Mediterranean 2001: Star Clipper

Yesterday | Tomorrow


11 September, Tuesday: Ventimiglia and Sorrow

After breakfast, we had a little time to walk along the corniche to see more of the white limestone cliffs of Marseille's eastern flank. Finally, we were off to the railway station for our journey to Italy. We changed trains in Nice and then traveled a route we had taken several times before during our stays in Cap Ferrat and Villefranche. As the train passed Monte Carlo we could see the Star Clipper anchored off shore.


Ventimiglia War Memorial Ventimiglia War Memorial
La Reserva di Castel d'Appio
Entrance to La Reserva
di Castel d'Appio
View of the Alps from La Reserva di Castel d'Appio View of the Alps from La Reserva di Castel d'Appio
At Ventimiglia, we took a taxi up a long winding road to our hotel, La Reserva di Castel d'Appio. The hotel stands on a peak high above the town, with spectacular views of the Mediterranean on one side and the Italian Alps on the other. Our room looked toward the Alps.

We arrived amid chaos. The hotel personnel were all watching Italian TV and when they saw us they cried "You are Americans! They are bombing you! They are attacking your country! Look! Look!" It was about 3:45 PM, just an hour after the first plane hit the World Trade Center. We checked in quickly and watched CNN for about three hours.

As we saw the towers fall and the Pentagon in flames, I suppose my feelings were the same as everyone watching at home: disbelief, helplessness, horror, anger. It was the JFK assassination all over again. I wanted to walk out into the hills and just scream. But I didn't; I just sat there watching numbly. It was so incomprehensible. In those first hours, there was so much uncertainty. Another plane crashed. Would more be hijacked before all were grounded? Where was the president? Who was responsible.?

[During our four weeks in Europe, we had access to English-speaking television on only four nights. Fortunately, these were the four days immediately following the attacks and we could learn almost as much about the murders as could the folks back home. But we were not as immersed in the tragedy as they were. Because we got out of the hotel room and continued with our vacation, we were spared the non-stop replays of the planes hitting the towers and their collapse, and all the rumors, accusations and uncertainties that followed on U.S. television for four days. We ran into a group of American women at a train station a couple days later and one asked me if I didn't feel guilty about enjoying myself at this time. I said I was sorry not to be sharing the national angst, but I welcomed the diversion that our vacation provided. In the weeks following our return, I realized that the enormity of the loss would have hit me much harder and more emotionally had I been home in those several days after the murders. The stories in newspapers and on TV of the individual loss by the victims' families would have been heart-wrenching and much harder to absorb.]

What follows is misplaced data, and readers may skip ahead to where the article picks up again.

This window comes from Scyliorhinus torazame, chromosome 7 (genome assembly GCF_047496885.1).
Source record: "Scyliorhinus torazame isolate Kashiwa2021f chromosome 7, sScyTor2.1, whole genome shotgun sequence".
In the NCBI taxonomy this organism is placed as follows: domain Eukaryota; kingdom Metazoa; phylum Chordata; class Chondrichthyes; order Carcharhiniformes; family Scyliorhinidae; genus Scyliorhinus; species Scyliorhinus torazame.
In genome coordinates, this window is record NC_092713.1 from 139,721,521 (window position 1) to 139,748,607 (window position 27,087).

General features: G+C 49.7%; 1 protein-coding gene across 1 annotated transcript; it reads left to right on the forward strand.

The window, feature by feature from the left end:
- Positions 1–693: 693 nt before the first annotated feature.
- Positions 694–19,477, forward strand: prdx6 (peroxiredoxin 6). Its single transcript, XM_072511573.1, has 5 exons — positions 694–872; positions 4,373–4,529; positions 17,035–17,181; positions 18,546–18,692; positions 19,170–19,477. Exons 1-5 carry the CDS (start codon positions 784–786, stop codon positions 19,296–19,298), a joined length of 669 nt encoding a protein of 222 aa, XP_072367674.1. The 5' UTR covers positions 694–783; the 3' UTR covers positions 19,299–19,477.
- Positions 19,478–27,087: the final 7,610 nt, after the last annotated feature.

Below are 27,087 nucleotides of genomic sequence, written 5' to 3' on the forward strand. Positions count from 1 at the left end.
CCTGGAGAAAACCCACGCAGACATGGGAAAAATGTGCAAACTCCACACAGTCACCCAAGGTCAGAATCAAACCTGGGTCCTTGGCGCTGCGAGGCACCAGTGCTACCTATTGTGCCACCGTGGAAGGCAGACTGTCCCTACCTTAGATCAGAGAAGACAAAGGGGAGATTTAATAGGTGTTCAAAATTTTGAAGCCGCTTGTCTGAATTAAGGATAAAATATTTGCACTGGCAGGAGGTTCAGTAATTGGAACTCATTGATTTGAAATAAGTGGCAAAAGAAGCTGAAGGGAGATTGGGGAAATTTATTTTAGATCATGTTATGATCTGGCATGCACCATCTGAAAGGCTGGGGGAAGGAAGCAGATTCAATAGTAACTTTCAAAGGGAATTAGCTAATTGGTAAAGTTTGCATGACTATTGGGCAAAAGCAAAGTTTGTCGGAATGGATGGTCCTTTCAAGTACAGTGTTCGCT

After a few hours of watching TV, we turned the set off, opened a bottle of wine and sat on our balcony, looking at the Alps and listening to classical music Al had burned onto his laptop. Then a quiet dinner at the hotel restaurant and more CNN before turning in.


12 September, Wednesday: Ventimiglia, Italy

Old Town on the Right Bank of the Roia Old Town on the Right Bank of the Roia
Sidewalk Cafes
Sidewalk Cafes
The Market Market
After breakfast, we caught up on the latest news (early Tuesday evening in New York) and then walked down the hill to Ventimiglia. There are two roads between the town and La Reserva. The taxi had brought us up the 5 kilometer route, but we walked down the 2 km road. Both are narrow and winding with sharp turns, and cars have to honk as they approach every turn. All day you hear beep, beep, beep as cars go up and down the hill. Ventimiglia, with a population of about 25,000, is very near the French border and it has easy access to either the French Riviera or the Italian Riviera dei Fiori (Riviera of Flowers) by car or train.

The Roia River divides the city into an old town and a new town. Our walk down took us into the narrow, steep streets of the medieval town, still enclosed by the old defensive walls.

The newer town was nice enough, with shops and restaurants, even the weekly farmers' market, but not all that interesting to me today. I suppose my mind was more on America. Besides, everything closed up. Whereas in France, shops close at noon for two hours, those in Italy shut their doors for about 3-1/2 hours, but stay open later.

Wandering around a small Italian town in the early afternoon can be boring.

We took a taxi back to the hotel, watched the news, and then went down to dinner. The view from restaurant is magnificent. Off to the west the lights of Monaco and Cap Ferrat are clearly visible.


The Old Italian Riviera The New Italian Riviera
The Old Riviera. All photographs copyright © 2001 by Alvis Hendley. The New Riviera. All photographs copyright © 2001 by Alvis Hendley.
Hillside Farms Hillside Truck Garden
Hillside Farms. All photographs copyright © 2001 by Alvis Hendley. Hillside Truck Garden. All photographs copyright © 2001 by Alvis Hendley.
Castel d'Appio Ruin The Old Town
Castel Ruin. All photographs copyright © 2001 by Alvis Hendley. The Old Town. All photographs copyright © 2001 by Alvis Hendley.
Typical Old Town Passage Passage Wall
Typical Old Town Passage. All photographs copyright © 2001 by Alvis Hendley. Passage Wall. All photographs copyright © 2001 by Alvis Hendley.
Yesterday | Tomorrow